We arrived on time at the Berlin Hauptbahnhof and I jumped on the S-Bahn to the Zoological Gardens and the walk to the Intercontinental where I was staying.

Berlin to London

After a couple of days in Berlin it was time to return home.  The UK Government has a quarantine scheme running at the moment, which requires you to fill in a locator form online up to 48 hours before departure, which I duly did.  I’m eligible for an exemption so was also required to have a letter explaining this accompanying my form.  With both printed out, I jumped in an Uber to the still operating Tegel airport.

Last time I flew BA here, which was a while back, I seem to recall them being in the main hexagonal, terminal A.  It appears they’re now in C which is off to the side of the airport.  Like at Heathrow, there was a boarding pass check before entering the terminal and I showed the staff my iPhone.

Unlike the main part of Tegel, the C gates had central security and I can only describe it as a shit-show.  There was a massive, slowly moving, non socially distanced queue of people.  At the front, there was a cut through line where the staff seemed to be letting in every single family.  Perhaps half of the staff weren’t wearing their masks properly, just across their mouths.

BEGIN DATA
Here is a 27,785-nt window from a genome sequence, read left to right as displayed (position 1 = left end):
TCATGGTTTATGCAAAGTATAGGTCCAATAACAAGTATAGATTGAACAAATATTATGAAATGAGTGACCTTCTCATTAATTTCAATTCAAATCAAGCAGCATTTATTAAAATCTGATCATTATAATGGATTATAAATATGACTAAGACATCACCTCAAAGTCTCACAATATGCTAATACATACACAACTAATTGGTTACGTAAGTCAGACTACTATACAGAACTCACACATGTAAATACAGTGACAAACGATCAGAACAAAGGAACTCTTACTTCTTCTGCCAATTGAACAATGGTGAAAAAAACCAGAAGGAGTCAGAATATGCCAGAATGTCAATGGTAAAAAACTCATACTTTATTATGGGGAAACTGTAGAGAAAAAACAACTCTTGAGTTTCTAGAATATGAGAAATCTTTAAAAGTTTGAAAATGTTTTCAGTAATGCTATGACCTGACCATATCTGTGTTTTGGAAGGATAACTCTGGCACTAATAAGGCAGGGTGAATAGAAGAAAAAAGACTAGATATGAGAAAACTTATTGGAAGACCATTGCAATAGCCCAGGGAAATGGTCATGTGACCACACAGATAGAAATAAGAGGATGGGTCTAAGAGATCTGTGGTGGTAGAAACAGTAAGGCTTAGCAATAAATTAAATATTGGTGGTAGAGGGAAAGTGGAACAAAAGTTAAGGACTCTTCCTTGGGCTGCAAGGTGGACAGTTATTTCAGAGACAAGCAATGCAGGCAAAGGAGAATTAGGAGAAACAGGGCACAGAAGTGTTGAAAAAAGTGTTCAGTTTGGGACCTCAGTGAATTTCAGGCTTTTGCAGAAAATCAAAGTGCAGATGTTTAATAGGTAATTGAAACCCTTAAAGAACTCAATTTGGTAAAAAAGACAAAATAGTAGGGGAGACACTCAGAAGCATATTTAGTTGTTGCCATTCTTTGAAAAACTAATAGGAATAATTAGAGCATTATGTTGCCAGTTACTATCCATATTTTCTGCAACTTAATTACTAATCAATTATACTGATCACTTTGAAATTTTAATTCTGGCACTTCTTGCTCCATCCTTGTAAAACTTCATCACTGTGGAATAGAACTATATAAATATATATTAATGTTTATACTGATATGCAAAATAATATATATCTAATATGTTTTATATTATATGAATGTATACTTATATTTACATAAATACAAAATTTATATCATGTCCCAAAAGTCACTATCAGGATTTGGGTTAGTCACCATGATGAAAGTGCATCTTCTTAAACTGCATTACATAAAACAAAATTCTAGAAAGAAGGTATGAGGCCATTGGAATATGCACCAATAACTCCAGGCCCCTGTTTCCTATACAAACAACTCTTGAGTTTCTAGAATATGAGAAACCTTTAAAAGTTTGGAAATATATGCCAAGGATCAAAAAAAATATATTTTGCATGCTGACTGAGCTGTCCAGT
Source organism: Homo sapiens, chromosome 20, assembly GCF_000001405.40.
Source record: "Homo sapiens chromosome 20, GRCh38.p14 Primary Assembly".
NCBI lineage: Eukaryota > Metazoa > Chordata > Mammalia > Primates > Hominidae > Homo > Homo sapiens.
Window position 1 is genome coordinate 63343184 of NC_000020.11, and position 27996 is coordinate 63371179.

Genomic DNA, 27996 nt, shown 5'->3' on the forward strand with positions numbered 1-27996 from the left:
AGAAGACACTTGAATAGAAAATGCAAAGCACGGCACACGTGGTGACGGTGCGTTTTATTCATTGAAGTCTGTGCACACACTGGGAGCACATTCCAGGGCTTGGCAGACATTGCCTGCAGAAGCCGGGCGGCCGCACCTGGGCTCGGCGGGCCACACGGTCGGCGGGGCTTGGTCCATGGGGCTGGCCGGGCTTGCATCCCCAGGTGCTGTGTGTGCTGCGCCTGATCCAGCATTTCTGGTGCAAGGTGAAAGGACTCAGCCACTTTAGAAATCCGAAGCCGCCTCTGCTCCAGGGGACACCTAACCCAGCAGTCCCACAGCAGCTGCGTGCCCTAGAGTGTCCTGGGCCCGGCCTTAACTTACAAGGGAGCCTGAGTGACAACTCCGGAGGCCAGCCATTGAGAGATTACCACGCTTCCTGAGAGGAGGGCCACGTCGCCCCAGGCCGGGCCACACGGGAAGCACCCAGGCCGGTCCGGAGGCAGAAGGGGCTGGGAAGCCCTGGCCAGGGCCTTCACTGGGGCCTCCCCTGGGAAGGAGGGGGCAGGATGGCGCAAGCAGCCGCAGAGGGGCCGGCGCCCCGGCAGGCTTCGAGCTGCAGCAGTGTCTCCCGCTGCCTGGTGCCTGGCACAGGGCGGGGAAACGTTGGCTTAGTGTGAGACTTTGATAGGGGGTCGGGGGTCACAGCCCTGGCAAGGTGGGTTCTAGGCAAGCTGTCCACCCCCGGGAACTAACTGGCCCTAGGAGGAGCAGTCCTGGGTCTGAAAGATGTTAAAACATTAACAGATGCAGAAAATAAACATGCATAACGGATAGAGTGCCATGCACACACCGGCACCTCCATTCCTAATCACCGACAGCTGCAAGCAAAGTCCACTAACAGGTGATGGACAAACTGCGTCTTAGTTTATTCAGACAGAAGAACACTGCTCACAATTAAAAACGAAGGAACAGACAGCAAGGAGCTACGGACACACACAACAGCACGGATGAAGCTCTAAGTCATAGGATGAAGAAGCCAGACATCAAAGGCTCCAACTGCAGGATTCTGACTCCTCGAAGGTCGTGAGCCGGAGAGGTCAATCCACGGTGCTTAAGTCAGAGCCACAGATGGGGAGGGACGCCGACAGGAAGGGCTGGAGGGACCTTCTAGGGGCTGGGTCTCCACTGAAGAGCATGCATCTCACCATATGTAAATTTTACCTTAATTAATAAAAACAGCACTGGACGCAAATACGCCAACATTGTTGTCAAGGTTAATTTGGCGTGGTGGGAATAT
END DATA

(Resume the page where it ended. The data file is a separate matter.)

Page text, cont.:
It took roughly 40 minutes to make it airside.  It was one of the most disorganised, un-Germanic and needlessly inefficient airport experiences I’ve had in a long time.  It made even Frankfurt seem pleasant.  I can only figure that they know the facility is going to be closed in November with the opening of the new Berlin Brandenburg airport so they’ve effectively given up.

The aircraft landed on time, taxied to the gate and I saw that the passengers disembarked onto non-socially distanced buses.

Boarding the inbound flight started early, using the regular Group 1 to 5 boarding process.  I was near the front, of the queue and made it to 12A of the A320neo.

British Airways, like Lufthansa on the outward sector, were handing out alcohol wipes and gel upon boarding the aircraft to all the passengers.

Again, the flight was very unremarkable except for a few extra announcements both about the fact that wearing masks was mandatory and the requirement to have filled in the UK Government Passenger locator form upon arrival.

In-flight service was slightly better than Lufthansa in that whilst we got a slightly smaller 250ml bottle of water, there was a packet of crisps and bag of pretzels thrown in too.

Before long, the flight deck crew had announced ten minutes to landing.  Like on the outbound sector with no waiting to take off, there was absolutely no holding at all on approach to London and we parked at gate 12 in T5A.